A modern day Betsy Ross is helping wounded soldiers heal, one stitch at a time. News On 6's Jennifer Pierce reports Joan Ballew says a personal tragedy keeps her giving back to the men and women fighting the war.
"You have to decide on a design, pick out the fabrics," said Joan Ballew.
She makes one of a kind pieces of art.
"Each quilter has their own unique way of doing things," said Ballew. "We talk about Betsy Ross making the flag, but I bet she made a quilt in her life too."
Soldiers receiving and taking quilts from home is a tradition that dates back to America's early wars.
"It makes them feel safe, just like a child has a blanket," said Ballew.
Joan Ballew and thousands of other quilters continue the tradition. Joan's hand crafted designs go to injured soldiers. It's her way of saying thank you.
"We've read stories and talked to soldiers who said I hugged this because it was something of comfort," said Ballew.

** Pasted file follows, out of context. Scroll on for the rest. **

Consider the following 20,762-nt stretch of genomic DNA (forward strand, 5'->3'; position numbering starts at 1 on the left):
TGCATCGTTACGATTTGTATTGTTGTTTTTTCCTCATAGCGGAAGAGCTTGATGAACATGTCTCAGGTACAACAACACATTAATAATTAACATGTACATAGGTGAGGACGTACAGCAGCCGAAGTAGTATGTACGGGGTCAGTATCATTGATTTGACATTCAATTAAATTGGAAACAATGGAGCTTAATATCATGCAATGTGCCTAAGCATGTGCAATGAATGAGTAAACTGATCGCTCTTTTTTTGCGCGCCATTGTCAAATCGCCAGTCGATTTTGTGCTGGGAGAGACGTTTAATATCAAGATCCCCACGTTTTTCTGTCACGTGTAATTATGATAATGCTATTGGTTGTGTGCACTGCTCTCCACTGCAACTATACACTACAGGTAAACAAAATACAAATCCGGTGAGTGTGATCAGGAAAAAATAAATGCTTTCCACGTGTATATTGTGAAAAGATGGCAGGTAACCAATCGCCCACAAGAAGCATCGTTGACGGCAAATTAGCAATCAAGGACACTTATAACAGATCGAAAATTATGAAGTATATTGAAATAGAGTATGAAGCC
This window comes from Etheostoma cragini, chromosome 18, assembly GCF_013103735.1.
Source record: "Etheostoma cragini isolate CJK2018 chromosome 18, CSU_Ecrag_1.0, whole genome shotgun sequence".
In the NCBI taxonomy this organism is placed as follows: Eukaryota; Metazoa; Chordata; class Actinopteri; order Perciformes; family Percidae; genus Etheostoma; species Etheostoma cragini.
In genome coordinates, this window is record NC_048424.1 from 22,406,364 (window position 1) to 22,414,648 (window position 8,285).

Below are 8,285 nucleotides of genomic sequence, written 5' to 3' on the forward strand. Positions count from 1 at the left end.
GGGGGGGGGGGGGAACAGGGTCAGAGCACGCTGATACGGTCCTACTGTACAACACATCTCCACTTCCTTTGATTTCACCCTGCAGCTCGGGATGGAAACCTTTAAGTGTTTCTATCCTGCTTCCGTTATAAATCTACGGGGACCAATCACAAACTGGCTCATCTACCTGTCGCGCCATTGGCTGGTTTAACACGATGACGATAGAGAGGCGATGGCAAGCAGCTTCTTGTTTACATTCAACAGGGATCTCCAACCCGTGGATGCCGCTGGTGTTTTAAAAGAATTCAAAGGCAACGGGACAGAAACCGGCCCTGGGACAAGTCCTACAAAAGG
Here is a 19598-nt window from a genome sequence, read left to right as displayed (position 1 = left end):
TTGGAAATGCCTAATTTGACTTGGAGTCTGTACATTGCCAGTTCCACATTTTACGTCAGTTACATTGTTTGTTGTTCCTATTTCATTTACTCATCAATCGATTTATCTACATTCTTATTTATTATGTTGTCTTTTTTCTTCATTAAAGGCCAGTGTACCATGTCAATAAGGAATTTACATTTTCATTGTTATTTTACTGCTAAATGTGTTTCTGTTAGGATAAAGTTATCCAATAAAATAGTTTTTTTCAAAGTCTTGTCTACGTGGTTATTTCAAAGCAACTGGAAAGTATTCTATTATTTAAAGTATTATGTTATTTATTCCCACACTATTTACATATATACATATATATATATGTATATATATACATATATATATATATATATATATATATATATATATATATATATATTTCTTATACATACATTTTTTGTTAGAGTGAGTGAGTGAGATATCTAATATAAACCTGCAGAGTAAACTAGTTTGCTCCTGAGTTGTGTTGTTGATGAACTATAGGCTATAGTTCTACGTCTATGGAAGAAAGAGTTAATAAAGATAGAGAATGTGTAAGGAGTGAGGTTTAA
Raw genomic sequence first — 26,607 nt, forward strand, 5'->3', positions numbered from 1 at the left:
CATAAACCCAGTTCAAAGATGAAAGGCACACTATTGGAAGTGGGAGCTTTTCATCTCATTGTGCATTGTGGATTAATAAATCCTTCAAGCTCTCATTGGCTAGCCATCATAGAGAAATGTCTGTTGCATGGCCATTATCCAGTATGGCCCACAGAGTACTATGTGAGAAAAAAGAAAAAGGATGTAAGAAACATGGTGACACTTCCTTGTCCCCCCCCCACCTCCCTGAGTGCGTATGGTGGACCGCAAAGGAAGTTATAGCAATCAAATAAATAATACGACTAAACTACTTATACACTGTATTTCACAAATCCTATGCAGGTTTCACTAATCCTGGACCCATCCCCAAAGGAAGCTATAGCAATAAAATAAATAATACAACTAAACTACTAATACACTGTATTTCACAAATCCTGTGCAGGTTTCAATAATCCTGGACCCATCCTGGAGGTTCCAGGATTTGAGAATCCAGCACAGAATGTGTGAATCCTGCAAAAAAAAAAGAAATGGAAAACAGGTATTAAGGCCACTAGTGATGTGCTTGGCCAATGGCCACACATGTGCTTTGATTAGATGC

Ballew's patriotism goes beyond the red, white and blue fabric. Her American pride comes from her son.
"The mission he had was to Baghdad and beyond," said Ballew.
But, Ballew's son's mission was cut short when a bomb exploded.
"He's been wounded. It's serious. But, he's expected to recover," said Ballew. "We just keep praying day by day that he would make a good recovery and not lose his leg."
Staff Sergeant Logan Ballew is now out of the hospital. He went home with four quilts made by caring strangers. Logan's work has also inspired this Marine mom to expand her quilting abilities.
In a picture Logan has his head gear on and scarf across his face because of the sand blowing around. The picture taken during her son's first tour in Iraq is the centerpiece of a quilt that is now touring the country. It was most recently seen at the Oklahoma State Fairgrounds. It was made from the buttons, zippers, and fabric taken from one of Logan's uniforms. It's now a work of priceless art that tells a Marine's story.
"I think the eyes tell the story because he was a very determined person," said Ballew.
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